Hemorrhoids are swollen hemorrhoidal plexuses in and around the anus and lower rectum that stretch under pressure, similar to varicose veins in the legs. Internal hemorrhoids are found just above the anal canal, while external hemorrhoids are usually visible under the skin around the anus. The presence of external hemorrhoids suggests a good probability of internal hemorrhoids also.
Many anorectal problems, including fissures, fistulae, abscesses, or irritation and itching (pruritus ani), have similar symptoms and are incorrectly referred to as hemorrhoids. Although many people have hemorrhoids, not all experience symptoms. In many cases, hemorrhoidal symptoms will go away within a few days, but recurrences are common unless predisposing conditions are improved.
Hemorrhoids are very common, and in both men and women. About half of the population have hemorrhoids by age 50.
Hemorrhoids appear to be due to the much loved 'Western Diet'. Health problems following its introduction into cultures have been described as coming in stages.
In addition, excessive straining, rubbing, or cleaning around the anus may cause irritation with bleeding and/or itching, which may produce a vicious cycle of symptoms.
Risk factors for hemorrhoids include: heredity, pregnancy, sedentary lifestyle, straining during bowel movements (chronic constipation), chronic diarrhea, standing for long periods of time, sitting on hard, cold surfaces, liver stagnancy or disease (cirrhosis), benign prostatic hypertrophy and anal intercourse. For most women, however, those hemorrhoids caused by pregnancy are only a temporary problem.
The most common symptom of internal hemorrhoids is bright red blood covering the stool, on toilet paper, or in the toilet bowl. However, an internal hemorrhoid may protrude or prolapse through the anus outside the body, becoming irritated and painful. This may require manual reduction or replacement back inside. Mucus discharge may be associated with itching.
Symptoms of external hemorrhoids may include painful swelling or a hard lump around the anus that results when a blood clot forms. This condition is known as a thrombosed external hemorrhoid. External hemorrhoids tend to regress when internal hemorrhoids are treated.
The best way to prevent hemorrhoids is to 1) keep stools soft so they pass easily, thus decreasing pressure and straining, 2) to empty bowels as soon as possible after the urge occurs and 3) keep your veins strong. Exercise, including walking, and increased fiber in the diet help reduce constipation and straining by producing stools that are softer and easier to pass. Good sources of fiber are fruits, vegetables, and whole grains. Veins are strengthened by bioflavonoids.
Conventional medicine often will use either rubber band ligation (a rubber band is placed around the base of the hemorrhoid which cuts off circulation and withers the tissue away within a few days) or Sclerotherapy (a chemical solution is injected around the blood vessel to shrink the hemorrhoid). Severe thrombosed external hemorrhoids may require surgical incision and clot removal. Internal hemorrhoids may be treated with stool softeners, sitz baths, and cold applications.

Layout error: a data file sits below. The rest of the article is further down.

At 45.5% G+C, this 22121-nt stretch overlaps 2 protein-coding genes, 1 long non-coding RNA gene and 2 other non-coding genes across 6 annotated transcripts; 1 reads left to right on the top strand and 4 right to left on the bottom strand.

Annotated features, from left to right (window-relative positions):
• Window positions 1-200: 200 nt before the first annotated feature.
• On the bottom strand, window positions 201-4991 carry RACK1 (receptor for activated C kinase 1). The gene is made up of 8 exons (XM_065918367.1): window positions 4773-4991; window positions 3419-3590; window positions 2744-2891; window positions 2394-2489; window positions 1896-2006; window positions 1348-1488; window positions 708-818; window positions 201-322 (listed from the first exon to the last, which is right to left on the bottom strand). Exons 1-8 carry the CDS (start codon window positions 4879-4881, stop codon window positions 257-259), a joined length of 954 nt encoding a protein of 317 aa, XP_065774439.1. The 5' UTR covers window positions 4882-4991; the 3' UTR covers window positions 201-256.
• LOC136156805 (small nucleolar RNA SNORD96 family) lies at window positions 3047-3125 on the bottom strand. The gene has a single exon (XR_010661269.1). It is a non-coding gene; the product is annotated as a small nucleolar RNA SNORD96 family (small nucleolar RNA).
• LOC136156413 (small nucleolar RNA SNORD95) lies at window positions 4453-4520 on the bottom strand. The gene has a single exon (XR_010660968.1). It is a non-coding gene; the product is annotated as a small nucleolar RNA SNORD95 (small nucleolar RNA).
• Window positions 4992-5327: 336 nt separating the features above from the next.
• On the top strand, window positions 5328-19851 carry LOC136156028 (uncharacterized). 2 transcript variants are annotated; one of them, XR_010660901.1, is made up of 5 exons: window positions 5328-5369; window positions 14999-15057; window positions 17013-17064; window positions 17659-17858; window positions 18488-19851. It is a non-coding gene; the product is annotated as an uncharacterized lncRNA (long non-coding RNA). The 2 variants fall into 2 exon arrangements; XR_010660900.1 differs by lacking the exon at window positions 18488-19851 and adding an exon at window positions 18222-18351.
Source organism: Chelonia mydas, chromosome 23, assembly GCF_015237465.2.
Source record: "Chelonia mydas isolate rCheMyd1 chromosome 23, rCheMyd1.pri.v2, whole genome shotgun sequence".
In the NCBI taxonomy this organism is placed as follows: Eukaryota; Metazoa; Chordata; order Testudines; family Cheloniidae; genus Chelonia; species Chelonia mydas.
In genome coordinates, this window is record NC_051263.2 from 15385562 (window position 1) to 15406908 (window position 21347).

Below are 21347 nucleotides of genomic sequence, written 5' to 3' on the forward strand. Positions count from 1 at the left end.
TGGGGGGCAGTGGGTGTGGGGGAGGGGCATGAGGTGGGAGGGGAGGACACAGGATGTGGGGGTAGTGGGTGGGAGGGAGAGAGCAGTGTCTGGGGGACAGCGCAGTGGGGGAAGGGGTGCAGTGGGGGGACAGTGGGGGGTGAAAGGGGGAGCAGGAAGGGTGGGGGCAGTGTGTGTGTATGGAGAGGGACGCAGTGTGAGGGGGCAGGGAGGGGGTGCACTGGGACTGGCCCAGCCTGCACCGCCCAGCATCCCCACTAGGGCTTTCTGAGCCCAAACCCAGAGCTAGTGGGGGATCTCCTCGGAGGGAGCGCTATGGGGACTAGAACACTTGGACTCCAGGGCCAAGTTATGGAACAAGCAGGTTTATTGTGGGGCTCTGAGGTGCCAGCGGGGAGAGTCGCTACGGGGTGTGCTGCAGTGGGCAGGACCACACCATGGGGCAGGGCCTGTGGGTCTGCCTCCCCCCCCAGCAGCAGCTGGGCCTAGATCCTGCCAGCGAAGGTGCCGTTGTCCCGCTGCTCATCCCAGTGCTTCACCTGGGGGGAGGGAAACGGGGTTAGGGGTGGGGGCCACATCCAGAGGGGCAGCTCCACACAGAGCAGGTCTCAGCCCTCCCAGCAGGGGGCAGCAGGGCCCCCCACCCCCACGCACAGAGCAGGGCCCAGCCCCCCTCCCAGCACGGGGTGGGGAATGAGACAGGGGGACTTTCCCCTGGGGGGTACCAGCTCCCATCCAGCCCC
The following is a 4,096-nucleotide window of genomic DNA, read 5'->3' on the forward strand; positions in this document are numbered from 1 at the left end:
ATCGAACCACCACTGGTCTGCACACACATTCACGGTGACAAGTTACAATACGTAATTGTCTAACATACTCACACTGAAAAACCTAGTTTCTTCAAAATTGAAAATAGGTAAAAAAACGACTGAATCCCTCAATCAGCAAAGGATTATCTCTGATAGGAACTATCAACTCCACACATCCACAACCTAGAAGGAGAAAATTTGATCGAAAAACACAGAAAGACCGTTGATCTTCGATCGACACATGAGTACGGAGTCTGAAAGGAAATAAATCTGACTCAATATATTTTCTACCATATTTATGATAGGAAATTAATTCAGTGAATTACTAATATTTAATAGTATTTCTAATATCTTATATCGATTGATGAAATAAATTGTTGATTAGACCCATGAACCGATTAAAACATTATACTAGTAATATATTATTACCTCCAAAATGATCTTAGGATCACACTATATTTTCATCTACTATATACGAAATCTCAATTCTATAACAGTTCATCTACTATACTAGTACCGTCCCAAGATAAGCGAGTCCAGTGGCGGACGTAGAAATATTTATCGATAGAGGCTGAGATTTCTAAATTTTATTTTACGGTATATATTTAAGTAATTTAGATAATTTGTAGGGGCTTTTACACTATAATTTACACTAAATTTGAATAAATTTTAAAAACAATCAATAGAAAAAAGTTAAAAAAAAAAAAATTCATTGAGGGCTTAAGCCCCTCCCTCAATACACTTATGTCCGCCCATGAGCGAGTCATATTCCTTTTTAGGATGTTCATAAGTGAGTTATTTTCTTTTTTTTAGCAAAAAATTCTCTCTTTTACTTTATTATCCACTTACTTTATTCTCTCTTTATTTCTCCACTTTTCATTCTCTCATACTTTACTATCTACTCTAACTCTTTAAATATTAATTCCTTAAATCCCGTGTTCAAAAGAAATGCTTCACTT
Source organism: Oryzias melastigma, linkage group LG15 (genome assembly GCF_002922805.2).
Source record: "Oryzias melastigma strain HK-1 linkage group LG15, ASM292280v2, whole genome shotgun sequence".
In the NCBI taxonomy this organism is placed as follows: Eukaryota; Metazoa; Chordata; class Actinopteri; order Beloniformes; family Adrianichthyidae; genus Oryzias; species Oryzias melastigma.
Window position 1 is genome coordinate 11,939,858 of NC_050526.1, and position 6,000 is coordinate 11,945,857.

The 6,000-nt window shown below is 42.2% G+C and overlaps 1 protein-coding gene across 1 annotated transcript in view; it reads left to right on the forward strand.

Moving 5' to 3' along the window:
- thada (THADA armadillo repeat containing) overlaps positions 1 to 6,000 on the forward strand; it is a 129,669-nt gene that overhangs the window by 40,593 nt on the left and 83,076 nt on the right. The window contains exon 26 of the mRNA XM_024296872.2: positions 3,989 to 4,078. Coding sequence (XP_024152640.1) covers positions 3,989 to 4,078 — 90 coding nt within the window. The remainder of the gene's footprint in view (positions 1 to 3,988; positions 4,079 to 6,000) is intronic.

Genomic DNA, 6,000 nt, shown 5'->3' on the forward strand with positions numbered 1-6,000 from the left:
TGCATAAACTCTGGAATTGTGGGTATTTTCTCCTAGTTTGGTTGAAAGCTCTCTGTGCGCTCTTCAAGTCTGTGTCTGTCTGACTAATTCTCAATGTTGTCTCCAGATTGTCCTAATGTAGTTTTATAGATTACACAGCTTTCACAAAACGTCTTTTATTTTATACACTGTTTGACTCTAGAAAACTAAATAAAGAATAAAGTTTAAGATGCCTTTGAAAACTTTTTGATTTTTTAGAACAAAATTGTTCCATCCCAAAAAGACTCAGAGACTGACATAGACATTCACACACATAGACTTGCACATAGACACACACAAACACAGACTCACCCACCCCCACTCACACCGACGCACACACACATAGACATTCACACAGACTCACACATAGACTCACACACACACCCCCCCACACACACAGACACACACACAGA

Alternative medicine also offers some effective treatments like galvanic (Keesey treatment) and infrared cauterization. Both are non-surgical outpatient procedures with high success rates and few complications. Some naturopaths are doing these procedures. In addition, make sure you are drinking enough water to stay fully hydrated.
The most effective agents, though harder to find are aortic GAGs (glycosaminoglycans) from highly purified bovine sources. These contain dermatan sulfate, heparan sulfate, hyaluronic acid, chondroitin sulfate and other GAGs. Two double-blind studies have compared aortic GAGs to bilberry and HER (a flavonoid preparation like rutin and citrus bioflavonoids). The aortic extract produced far better results in both hemorrhoids and varicose veins.
Flavonoids strengthen connective tissue, especially capillaries. They help keep tissues from falling apart. Varicose veins, hemorrhoids, bleeding between periods, and lymphedema can be aided by flavonoids. Anthocyanosides from bilberry (European bilberry) act more effectively than the common flavonoids rutin and hesperidin. The herb horse chestnut and witch hazel (topically) have a long historical use.
Some doctors are using different forms of iodine (SSKI or Lugol's) to help shrink and relieve the pain of hemorrhoids. A drop, placed on a finger and massaged into the affected area, can be very effective, though it may sting temporarily. Consider mixing 20 drops with an ounce of flax oil and storing it in the refrigerator. Apply twice per day; rapid relief should be on the way.
A thorough evaluation and proper diagnosis by the doctor is important any time bleeding from the rectum or blood in the stool lasts more than a couple of days. Bleeding may also be a symptom of other digestive diseases, including colorectal cancer.
The hemorrhoidal plexuses drain through veins without valves, so factors that increase the pressure inside these veins – such as straining while on the toilet – can lead to hemorrhoids.
A copper deficiency has been associated with weakening of connective tissue that can be a contributing factor for the development of hemorrhoids.
Both soluble and insoluble fibers are important in helping to maintain regular bowel movements. Insoluble fiber prevents and manages problems like constipation and hemorrhoids by producing a larger softer stool that passes through the digestive system faster and more easily.
Capsules filled with ozonated oil and used as suppositories, or rectal insufflation of ozone gas have proven useful in treating inflamed hemorrhoids. Ozone can kill bacteria which may slow tissue healing.
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